Communication is the foundation of working with people; nurses learn verbal communication skills such as reflective listening, repeating, summarizing and clarifying. Good communication facilitates relationship-building with patients, families and other members of the health care team, such as physicians and other therapists. Much communication is written out to document the care given. Nurses must be able to write clearly and concisely to describe the assessment, diagnosis and plan for each patient. Nurse researchers have identified the "Nursing Minimum Data Set" with information to record on every patient encounter.
Nurses must take the information communicated by the patient and family (also known as the "history"), and information gathered by physical examination or laboratory tests and determine a diagnosis. The mental activity of making a diagnosis is to match the assessed patient problem(s), resources and goals with available treatments that are based on scientific evidence. For example, evidence-based guidelines outline routine care for diabetics that will keep their blood sugar under control and thereby decrease complications and hospitalizations. In this case, the medical diagnosis is "Diabetes Mellitus, type 2", and there may be several nursing diagnoses--a common one is knowledge deficit related to the disease process. The recommended interventions, based on research, include medications, laboratory testing and referrals, as well as teaching about the disease process, teaching foot care, teaching activity care and teaching nutrition care. Often, nursing interventions are individualized based on cultural and economic influences. The nursing process involves effective problem-solving that leads to a defined plan of action with interventions based on solid research evidence.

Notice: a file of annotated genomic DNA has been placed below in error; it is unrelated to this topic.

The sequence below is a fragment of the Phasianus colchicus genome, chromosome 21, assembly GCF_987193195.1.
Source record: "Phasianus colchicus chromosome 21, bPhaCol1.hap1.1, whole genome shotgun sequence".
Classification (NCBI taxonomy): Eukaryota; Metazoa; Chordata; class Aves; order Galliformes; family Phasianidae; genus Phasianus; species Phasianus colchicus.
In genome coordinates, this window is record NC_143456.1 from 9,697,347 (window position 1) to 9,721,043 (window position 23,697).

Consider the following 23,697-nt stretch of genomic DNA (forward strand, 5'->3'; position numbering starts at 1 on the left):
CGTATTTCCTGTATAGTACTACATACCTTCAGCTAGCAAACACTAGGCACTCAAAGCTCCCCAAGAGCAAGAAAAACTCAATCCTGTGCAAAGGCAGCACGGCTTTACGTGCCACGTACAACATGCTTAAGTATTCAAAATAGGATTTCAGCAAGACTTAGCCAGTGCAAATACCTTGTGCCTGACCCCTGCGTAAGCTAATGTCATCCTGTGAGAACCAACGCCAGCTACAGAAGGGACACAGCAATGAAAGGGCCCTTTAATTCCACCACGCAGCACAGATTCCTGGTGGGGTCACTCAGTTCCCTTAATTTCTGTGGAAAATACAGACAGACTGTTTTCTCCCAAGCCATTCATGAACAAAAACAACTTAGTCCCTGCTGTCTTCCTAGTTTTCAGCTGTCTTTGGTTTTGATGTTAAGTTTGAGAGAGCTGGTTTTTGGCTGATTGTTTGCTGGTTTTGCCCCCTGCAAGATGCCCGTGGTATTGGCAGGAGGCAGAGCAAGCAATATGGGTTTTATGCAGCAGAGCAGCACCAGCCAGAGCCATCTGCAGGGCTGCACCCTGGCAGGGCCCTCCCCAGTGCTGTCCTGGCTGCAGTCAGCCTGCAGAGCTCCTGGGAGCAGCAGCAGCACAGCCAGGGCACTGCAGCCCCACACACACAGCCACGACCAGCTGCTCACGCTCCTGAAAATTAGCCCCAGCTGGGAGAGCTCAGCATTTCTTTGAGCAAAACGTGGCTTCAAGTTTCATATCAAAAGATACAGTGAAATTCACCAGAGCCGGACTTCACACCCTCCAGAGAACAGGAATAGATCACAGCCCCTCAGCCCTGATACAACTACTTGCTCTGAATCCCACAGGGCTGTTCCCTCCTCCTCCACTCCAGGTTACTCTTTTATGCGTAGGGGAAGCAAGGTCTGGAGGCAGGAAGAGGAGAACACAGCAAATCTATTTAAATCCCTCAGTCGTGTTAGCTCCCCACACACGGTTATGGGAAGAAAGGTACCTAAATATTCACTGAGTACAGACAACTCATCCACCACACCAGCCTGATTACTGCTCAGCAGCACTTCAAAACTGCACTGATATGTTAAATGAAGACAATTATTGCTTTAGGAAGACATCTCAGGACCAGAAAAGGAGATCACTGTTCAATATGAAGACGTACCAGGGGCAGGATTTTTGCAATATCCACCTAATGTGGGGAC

Nurses must be skilled at educating patients and families. Research shows that the most frequent nursing intervention in most settings is teaching and counseling. The first step in teaching is assessment of the patient's baseline knowledge, so that time is not spent going over information that is already known. Assessment also allows for clarification and correction of any prior inaccurate information. Subsequently, education will fill in gaps in knowledge pertaining to the diagnoses, goals, or plan of care. Often, nurses will teach about the normal functions of the body and how disease disrupts them. Recommended treatments can be explained in turn. In addition, after a risk assessment, nurses will teach how to prevent common problems that could complicate recovery and limit years of healthy life. One recommended principle of education is to transmit the teaching in several ways, using pictures and written materials, as well as discussion. For example, to teach a new diabetic, pictures of the pancreas and digestive organs and photos or videos of insulin injection technique will be used along with discussion and written instruction. Nowadays, multimedia and internet-based presentations are often available for common problems. One evolving aspect of patient education, considered to be an aspect of informatics used by all nurses, is for the nurse to evaluate educational materials and direct patients and families to the most up-to-date and accurate sources.